I’ve gotten a little time on my hands so I figured I’d go through Hearthstone‘s Curse of Naxxramas. Normal mode for this wing is easy enough (I beat it with old-fashioned Zoolock). The real meat is in Heroic Mode! First up on my journey is Anub’Rekhan!
Heroic Anub’Rekhan is a little more problematic versus his normal counterpart. The trick is his endless stream of 4/4 Nerubians via his hero ability. That said, there seemed to be two philosophies to dismantling this villain: face or control. I took the control route for this one.
Going for face usually makes you whip out your deck full of charge minions, and that’s fine. However, Anub’Rekhan has a few spells up his many-armed sleeves that don’t make your minions stick to the board and reduce your overall damage output. That said (plus I like playing with a more control-oriented deck), I cobbled together a semi-budget Druid Ramp to use.
Before we go further, here’s a decklist:
I really don’t have that many Legendaries yet, so I had to look long and hard for the cards that would really matter in this matchup.
A Ramp Druid plays out by using the “mana burst” mentality. You ideally want to have and cast as many mana-gaining cards very early in the game to be able to put down your minions. Innervate and Wild Growth are the cards you want to keep for your opening hand. These allow you to gain mana crystals in big bursts once the turn is passed on to you.
Spell-based defense comes in the form of Wrath and Swipe, but with an opponent like Anub’Rekhan, these cards can lose mileage fairly quickly. What I really wanted was beefy minions with taunt. Casting cost is not a problem, since I should be able to ramp up to their mana range fairly quickly. Sunwalker, Ancient of Lore, a lone Ancient of War, and Azure Drakes were staples. Chillwind Yeti, Boulderfist Ogre, and a lone Ironbark Protector rounded out my wall of minions.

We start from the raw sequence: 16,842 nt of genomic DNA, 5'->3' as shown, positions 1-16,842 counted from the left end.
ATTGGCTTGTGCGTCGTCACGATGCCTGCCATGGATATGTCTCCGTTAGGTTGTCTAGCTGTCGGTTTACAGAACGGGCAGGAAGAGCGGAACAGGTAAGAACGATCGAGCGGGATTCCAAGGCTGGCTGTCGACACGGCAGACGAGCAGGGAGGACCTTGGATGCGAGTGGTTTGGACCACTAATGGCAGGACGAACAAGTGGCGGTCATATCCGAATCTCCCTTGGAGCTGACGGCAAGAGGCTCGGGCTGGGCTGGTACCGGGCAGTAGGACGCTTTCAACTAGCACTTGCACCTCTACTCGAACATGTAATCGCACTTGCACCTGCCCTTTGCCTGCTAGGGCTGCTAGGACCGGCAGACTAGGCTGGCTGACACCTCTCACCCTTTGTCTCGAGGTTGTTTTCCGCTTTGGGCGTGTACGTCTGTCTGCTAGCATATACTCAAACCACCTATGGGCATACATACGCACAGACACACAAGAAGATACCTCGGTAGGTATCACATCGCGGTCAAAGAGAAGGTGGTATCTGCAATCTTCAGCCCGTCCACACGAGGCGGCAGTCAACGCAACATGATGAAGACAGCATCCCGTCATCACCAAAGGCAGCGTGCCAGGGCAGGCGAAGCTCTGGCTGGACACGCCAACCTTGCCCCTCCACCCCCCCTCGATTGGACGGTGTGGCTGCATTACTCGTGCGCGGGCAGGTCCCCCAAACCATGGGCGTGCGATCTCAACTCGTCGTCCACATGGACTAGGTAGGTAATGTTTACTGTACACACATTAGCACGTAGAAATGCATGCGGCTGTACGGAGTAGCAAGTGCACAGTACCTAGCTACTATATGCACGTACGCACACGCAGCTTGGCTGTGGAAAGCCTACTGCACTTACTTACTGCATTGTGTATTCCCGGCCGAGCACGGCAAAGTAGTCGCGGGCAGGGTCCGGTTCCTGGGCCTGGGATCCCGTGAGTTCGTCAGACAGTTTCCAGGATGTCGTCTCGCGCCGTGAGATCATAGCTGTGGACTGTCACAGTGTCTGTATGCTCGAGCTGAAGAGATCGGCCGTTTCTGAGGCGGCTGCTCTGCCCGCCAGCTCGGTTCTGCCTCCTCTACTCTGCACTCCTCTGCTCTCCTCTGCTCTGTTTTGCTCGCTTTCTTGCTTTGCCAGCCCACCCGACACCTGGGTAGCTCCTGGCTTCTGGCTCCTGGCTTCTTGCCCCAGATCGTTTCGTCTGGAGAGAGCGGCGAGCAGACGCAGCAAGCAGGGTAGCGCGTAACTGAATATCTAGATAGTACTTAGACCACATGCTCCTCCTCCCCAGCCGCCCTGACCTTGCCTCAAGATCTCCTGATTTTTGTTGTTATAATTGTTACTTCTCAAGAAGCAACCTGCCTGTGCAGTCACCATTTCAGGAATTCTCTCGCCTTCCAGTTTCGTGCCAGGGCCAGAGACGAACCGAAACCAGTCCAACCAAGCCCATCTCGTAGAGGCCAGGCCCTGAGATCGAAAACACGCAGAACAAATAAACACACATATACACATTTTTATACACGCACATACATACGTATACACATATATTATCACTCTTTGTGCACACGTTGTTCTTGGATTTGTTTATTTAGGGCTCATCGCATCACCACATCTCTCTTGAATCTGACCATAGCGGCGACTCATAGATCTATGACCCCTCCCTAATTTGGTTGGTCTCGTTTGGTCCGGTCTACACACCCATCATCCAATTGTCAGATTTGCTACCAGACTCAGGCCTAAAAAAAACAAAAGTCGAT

I picked these cards specifically for their toughness. Anub’Rekhan will be swarming me with 4/4 Nerubians, so I would want minions that soak up their damage. Most of the minions I picked could easily 2-for-1 the Nerubians. And if they could deal that much damage, they could handle anything else Anub’Rekhan throws at me. The lone Faceless Manipulator is just there to copy either Ragnaros or a Boulderfist buffed with Mark of the Wild.
With my tools at the ready, the strategy was simple enough: ramp up to my big minions while keeping a Nerubian swarm from forming. Having big taunts up certainly kept me from losing too much health, and could be seen as a form of “health gain” or “healing”, since they soak up damage. Board control is paramount to a Ramp Druid, so establish that first. Once you have one or two taunters in play, feel free to go for the face. Your minions have enough attack damage to quickly bring down Anub’Rekhan’s health.
I’ve seen vids and read success stories using Ramp Druid, but the sailing wasn’t as smooth in my experience. I ran out of cards just as I was able to cobble together enough damage for lethal, as seen in the screenshot above. I learned that you need to have at least one taunter in play at all times, so you can control the Nerubians.
The thing with Anub’Rekhan’s AI, is that it will try and summon as many Nerubians as possible, even when his board is full and he has mana to spare. Keep that in mind when putting together your own deck against him.
Another thing I noticed it that you can induce a form of computerized “panic” in Anub’Rekhan by putting out threat after threat in the form of taunts. He tends to try and remove your taunts as soon as possible, usually by putting down many minions from his hand. As such, he can empty his hand quickly, and when that happens, he rarely has answers for your minions other than butting heads using his own.
Heroic opponents have more life than you, so take that into account. Having Earthenring Farseer and Healing Touch helped my face soak up big amounts of damage from the Nerubians.